Discuss the changes that Reverend Hale undergoes in the course of the play.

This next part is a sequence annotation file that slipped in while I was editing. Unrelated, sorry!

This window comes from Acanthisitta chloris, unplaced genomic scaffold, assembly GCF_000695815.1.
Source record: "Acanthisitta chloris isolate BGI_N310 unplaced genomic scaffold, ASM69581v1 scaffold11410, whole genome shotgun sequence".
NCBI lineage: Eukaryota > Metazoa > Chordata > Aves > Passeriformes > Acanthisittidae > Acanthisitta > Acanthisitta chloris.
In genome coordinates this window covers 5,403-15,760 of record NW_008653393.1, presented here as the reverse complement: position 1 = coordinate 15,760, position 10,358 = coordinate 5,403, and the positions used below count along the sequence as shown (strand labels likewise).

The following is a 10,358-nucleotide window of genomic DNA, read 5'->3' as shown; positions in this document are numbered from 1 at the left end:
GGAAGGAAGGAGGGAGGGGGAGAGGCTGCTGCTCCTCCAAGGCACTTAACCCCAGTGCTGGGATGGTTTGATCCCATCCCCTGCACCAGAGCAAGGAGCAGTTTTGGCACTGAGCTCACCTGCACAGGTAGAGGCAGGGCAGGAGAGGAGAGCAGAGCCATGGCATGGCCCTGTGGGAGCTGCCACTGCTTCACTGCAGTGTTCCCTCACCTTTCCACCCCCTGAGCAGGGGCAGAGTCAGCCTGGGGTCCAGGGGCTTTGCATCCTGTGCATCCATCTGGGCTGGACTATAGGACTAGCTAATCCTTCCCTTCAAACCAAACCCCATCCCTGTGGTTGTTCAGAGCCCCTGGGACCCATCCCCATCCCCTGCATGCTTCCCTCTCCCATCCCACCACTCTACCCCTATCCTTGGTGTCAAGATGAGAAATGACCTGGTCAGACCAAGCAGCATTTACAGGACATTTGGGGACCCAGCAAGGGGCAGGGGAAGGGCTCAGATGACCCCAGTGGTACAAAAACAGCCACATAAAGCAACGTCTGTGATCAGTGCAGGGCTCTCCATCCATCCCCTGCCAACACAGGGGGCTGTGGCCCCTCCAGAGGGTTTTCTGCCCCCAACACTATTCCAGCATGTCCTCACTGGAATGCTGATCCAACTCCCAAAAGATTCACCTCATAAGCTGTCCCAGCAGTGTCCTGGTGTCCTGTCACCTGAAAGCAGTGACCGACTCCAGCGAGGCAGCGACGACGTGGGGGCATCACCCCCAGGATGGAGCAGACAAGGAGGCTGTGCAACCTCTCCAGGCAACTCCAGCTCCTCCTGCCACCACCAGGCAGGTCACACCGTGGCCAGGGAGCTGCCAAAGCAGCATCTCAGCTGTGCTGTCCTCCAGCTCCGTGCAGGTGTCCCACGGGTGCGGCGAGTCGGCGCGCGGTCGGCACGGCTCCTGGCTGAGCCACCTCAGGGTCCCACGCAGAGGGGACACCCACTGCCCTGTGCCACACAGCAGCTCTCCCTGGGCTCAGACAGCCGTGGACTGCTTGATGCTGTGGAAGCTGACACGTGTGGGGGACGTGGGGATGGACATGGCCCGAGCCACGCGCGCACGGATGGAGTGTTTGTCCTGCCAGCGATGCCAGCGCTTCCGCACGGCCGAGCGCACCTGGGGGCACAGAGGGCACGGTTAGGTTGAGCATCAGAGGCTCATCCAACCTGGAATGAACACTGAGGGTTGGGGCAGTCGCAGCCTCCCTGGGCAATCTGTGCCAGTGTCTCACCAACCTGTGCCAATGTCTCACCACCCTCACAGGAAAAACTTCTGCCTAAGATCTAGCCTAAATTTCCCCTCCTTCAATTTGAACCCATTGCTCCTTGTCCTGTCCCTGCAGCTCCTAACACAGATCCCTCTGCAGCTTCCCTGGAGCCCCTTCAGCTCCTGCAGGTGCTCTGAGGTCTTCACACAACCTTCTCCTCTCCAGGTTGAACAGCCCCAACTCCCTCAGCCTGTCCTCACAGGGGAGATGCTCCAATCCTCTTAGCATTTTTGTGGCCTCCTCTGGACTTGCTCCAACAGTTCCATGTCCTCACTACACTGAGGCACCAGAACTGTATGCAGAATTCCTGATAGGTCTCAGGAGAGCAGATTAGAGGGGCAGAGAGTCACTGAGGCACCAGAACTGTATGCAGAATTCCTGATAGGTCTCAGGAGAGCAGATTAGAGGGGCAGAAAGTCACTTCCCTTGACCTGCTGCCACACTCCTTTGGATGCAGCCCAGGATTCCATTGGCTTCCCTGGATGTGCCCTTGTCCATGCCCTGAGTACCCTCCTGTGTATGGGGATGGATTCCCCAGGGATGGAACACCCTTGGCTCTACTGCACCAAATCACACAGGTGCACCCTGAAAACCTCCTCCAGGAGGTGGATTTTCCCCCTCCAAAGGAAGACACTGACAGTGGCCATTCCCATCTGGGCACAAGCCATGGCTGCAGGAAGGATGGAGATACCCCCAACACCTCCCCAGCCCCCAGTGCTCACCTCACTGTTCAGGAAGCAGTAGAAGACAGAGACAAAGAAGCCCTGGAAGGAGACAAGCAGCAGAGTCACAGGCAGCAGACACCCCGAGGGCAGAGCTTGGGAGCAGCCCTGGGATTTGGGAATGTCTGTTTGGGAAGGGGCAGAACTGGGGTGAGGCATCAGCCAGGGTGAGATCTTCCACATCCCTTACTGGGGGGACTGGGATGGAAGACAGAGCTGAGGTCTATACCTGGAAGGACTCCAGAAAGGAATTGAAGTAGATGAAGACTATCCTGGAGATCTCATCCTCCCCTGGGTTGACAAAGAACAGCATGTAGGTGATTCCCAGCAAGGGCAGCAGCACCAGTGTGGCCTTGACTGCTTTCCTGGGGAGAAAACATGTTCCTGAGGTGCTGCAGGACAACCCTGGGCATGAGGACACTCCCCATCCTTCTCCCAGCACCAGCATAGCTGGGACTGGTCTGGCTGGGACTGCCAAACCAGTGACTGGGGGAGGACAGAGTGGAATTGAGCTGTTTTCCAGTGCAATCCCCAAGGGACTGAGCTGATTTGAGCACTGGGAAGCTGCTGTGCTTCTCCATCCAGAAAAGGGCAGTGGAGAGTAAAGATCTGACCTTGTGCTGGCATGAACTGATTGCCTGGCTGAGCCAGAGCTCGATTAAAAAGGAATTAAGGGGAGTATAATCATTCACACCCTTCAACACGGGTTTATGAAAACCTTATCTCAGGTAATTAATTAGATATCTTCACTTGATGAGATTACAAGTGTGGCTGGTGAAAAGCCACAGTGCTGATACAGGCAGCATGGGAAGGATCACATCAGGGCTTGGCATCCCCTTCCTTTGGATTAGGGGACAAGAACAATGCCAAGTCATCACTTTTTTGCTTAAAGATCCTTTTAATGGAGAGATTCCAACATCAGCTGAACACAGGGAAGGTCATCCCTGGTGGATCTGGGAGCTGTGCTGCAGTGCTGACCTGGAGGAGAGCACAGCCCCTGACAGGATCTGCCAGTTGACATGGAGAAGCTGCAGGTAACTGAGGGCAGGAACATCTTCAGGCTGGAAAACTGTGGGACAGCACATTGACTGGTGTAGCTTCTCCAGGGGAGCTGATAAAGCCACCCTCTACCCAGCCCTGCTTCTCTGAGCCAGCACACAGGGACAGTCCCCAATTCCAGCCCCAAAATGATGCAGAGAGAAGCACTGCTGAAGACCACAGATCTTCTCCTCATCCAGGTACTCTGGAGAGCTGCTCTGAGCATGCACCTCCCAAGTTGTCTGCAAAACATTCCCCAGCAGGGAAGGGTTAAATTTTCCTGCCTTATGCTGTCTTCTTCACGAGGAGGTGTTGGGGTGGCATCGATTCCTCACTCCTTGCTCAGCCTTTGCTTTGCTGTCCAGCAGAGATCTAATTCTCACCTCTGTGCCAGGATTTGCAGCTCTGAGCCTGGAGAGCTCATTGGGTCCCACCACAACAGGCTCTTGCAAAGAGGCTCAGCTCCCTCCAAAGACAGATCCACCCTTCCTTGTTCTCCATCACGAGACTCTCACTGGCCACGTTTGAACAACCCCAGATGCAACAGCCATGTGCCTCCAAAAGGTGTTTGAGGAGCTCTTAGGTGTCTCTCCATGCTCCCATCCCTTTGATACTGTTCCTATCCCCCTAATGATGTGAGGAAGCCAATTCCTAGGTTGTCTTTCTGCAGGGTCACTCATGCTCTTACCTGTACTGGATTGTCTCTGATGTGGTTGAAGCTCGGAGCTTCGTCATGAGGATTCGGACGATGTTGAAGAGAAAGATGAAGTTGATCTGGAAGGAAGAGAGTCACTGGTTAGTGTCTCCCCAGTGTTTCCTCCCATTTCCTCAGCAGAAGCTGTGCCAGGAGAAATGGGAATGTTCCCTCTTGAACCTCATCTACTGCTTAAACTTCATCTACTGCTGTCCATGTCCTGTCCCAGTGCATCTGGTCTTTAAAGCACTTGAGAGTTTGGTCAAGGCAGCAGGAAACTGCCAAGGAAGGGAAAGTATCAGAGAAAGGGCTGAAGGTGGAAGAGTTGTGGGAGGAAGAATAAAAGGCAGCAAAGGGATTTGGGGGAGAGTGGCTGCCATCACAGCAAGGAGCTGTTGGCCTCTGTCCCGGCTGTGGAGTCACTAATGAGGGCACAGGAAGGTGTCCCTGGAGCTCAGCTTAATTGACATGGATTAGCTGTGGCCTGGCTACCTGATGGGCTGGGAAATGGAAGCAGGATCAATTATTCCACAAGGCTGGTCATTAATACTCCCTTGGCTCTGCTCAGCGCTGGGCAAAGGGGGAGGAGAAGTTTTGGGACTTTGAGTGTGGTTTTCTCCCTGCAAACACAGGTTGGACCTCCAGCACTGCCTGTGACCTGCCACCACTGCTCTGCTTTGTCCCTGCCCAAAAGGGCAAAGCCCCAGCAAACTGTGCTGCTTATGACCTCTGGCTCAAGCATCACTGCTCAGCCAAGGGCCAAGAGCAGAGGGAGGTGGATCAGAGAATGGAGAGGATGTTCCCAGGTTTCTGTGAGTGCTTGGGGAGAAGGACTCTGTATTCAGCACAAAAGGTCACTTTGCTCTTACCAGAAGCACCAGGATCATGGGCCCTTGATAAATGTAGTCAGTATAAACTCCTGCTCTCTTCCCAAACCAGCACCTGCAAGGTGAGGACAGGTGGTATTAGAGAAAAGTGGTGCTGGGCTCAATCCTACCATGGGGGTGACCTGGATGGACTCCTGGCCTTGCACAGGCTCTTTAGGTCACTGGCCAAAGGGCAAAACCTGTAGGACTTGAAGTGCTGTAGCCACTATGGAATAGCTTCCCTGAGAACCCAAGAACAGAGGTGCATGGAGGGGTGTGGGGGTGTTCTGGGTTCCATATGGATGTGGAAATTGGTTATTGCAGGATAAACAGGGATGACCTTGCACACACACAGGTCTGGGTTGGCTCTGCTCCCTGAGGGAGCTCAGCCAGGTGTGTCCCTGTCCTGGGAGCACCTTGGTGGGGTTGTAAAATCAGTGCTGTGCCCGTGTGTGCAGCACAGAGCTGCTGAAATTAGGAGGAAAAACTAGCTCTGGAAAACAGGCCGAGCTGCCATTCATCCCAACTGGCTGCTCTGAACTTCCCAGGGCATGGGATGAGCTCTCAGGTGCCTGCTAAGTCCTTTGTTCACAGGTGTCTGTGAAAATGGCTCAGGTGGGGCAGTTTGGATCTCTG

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Reverend Hale is a scholar from Beverly. He was summoned by Parris to investigate the witchcraft that he believes has taken over Salem. At first Reverend Hale approaches his jib with excitement. Hale, however, is too analytical to get caught in the fervour and Euphoria that afflicts the town. As the accusations fly hard and fast and innocent people are being killed, Hale becomes disillusioned with the witch court. Hale regrets the innocent people that he feels responsible for condemning. Hale begins to see the witch court as a self serving entity. The court must find witches to validate their own existence. Hale tries desperately to convince Proctor to confess dark dealings. Hale is fully aware of the hypocrisy and intent of the court. If Proctor confesses, he saves himself and the court will give mercy. Hale knows this and pleads that Proctor play their game. In the end Proctor does not sign, all he has is his name. Reverend Hale is disillusioned; his world has come crashing down.